Serving up perfect products to just the right buyer in a less competitive niche will ensure you slice of the pie is as large as possible.

Next, create products with higher demand.

Make products with higher demand

Let’s look at this from the other side.

You make product xyz. There are only 10 of you that make it.

You have 1000 searches per month for that product. Simple math, forget the algorithms and all that. Simple division.

You should sell 100 of those. That’s your slice.

Now consider if there are 100000 searches per month for that product. Again, simple math.

You would expect to sell 10000 of that item.

Another way to chose products to sell is by looking at the perceived value.

Etsy Sell Success Facebook Group by Melissa Talbott

Don’t forget to join my FREE Etsy Seller Success Facebook Group!

You need be aware though, that higher demand niches will usually have higher competition. So, try to find the right balance.

Sell products with a higher perceived value

When someone lands on a search page and sees 2 products. One is $12 and one is $24. Which one would you buy?

Most people would say the cheaper one.

Well, you aren’t wrong. But you are excluding a huge buyer segment.

Those that want to buy fewer things but of higher quality.

So many sellers want to sell as much as humanly possible. I’ve taken the exact opposite approach with one of our stores. I want to sell on the higher perceived value products to fewer buyers.

There are several reasons for that.

  1. You don’t have to sell as many products to make more in revenue and profit
  2. The time investment usually isn’t significantly larger than selling cheap products
  3. Not as many people can make and create this product easily so there are less sellers
woman sewing

True, there would be less buyers potentially, but with so fewer sellers, I’m not really worried about that.

As we’ve been discussing, selling in an oversaturated niche is a surefire way to burnout quickly and not make any money.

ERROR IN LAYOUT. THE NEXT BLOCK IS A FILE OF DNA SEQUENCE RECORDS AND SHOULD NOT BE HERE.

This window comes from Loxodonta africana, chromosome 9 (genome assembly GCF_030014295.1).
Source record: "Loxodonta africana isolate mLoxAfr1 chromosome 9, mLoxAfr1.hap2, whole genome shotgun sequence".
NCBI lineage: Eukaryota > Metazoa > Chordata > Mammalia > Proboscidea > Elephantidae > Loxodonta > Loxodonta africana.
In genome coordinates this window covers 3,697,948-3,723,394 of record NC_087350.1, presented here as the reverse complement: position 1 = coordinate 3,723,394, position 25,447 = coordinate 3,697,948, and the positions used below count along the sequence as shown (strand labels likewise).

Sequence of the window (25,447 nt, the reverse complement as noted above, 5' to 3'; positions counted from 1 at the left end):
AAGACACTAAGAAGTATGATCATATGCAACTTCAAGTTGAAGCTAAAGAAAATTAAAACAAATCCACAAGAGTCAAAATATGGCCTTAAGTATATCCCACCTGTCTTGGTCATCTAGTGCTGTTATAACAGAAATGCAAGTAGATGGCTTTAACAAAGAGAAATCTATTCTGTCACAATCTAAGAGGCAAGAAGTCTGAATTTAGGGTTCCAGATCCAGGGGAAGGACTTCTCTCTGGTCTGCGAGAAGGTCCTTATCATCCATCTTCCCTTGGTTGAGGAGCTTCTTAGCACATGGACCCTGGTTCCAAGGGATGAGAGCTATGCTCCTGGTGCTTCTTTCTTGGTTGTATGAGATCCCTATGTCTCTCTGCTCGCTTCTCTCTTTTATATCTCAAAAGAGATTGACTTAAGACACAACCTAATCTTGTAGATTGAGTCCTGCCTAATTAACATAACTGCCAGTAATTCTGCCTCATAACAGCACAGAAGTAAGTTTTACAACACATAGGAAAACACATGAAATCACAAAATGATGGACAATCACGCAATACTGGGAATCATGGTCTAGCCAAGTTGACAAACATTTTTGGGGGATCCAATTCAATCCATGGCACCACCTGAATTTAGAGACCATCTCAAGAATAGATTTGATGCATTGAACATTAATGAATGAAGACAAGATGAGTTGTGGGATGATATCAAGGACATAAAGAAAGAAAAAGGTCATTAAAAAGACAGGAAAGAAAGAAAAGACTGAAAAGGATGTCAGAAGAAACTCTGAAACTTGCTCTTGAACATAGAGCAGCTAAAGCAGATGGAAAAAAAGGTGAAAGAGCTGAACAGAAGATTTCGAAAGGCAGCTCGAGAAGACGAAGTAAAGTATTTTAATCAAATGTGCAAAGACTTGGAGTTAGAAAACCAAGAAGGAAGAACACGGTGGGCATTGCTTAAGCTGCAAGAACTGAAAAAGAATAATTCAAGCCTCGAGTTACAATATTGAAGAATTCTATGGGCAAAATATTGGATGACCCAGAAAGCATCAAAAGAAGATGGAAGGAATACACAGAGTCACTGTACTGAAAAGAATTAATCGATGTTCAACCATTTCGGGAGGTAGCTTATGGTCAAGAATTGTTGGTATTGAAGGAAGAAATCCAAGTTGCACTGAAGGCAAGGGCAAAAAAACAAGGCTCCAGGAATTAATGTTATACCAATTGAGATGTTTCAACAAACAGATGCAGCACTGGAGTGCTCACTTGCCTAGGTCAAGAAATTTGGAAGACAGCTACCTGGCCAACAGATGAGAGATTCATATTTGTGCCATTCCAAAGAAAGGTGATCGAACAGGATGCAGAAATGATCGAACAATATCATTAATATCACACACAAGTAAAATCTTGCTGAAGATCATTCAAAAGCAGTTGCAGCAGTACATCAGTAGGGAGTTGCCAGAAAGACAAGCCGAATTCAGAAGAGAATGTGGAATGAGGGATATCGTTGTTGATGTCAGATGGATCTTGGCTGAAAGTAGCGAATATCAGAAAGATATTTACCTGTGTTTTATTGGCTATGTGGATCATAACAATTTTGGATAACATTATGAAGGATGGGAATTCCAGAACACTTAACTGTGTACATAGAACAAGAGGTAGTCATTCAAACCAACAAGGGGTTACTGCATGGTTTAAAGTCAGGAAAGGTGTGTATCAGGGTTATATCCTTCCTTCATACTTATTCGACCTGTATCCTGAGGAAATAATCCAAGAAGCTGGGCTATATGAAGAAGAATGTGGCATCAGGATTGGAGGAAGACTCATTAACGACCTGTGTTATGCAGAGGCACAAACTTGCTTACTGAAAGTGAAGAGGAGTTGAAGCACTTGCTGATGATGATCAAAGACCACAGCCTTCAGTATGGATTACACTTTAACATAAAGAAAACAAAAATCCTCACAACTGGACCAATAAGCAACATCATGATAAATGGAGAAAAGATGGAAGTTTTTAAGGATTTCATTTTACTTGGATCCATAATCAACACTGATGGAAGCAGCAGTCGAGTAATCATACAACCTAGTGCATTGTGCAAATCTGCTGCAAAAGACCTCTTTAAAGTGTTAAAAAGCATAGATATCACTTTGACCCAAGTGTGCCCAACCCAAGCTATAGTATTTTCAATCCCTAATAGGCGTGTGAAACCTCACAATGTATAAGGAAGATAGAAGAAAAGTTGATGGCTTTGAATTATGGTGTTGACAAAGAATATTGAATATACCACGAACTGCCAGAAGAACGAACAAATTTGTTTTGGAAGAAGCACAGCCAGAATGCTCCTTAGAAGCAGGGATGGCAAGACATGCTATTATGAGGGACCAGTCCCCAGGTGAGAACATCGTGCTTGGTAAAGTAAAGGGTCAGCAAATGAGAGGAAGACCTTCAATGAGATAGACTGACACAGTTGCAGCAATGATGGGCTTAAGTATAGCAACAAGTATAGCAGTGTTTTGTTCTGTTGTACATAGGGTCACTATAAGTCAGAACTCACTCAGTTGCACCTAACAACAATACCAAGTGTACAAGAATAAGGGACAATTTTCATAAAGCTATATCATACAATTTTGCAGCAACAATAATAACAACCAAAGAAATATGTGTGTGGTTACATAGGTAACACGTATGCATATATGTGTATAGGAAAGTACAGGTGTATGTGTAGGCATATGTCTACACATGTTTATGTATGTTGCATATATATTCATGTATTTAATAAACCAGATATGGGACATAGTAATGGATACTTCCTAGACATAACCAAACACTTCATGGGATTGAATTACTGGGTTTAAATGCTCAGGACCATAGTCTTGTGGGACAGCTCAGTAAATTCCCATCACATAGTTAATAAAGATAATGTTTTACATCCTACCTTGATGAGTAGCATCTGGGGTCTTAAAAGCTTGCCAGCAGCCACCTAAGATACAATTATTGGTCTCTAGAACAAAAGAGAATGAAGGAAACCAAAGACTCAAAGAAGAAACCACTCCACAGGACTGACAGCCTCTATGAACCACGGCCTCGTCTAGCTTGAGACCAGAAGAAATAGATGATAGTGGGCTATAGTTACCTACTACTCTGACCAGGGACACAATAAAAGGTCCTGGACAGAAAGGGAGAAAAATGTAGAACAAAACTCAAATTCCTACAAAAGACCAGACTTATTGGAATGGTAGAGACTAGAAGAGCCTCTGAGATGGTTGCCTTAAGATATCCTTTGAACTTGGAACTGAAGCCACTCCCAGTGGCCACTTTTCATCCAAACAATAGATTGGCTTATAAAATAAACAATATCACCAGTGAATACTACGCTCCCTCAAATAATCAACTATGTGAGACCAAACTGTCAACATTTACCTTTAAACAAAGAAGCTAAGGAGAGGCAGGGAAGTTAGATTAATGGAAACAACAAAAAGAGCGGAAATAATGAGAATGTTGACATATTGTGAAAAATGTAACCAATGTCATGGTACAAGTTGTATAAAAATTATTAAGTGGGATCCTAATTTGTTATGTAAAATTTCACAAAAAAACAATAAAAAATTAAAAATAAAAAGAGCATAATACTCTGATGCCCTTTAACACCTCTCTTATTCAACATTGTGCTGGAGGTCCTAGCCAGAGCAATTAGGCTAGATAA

Check out these 13 ways to avoid burnout next.

You will constantly be trying to get your products seen among a huge sea of sellers and product listings.

Try looking for your own blue ocean instead.

Create products that no one else can make

What is a blue ocean strategy?

The term blue ocean was created by Chan Kim & Renée Mauborgne. It refers to a method of creating additional market space for your products and services and making your competition inconsequential.

Essentially, it’s a way to make your products stand out from the competition because you won’t have any. In turn, making your product one of a few (lower supply) sellable to a large buyer pool (higher demand).

If you want to learn more about the Blue Ocean Strategy, I highly recommend the book.

Melissa Talbott YouTube channel banner

If you’d like to see some of my free trainings, yep, FREE, you can check them out on my YouTube channel. I cover topics about online business, selling on Etsy and Shopify, digital design, marketing and loads more.

You can also see my top 10 business books to read here.


Hi. I'm Melissa Talbott. Long-time seller on Etsy since 2013 with multiple shops on Etsy and several other E-commerce websites. I enjoy helping makers and small business owners create profitable businesses they love that also provide an income that supports their families on their terms.

Recent Posts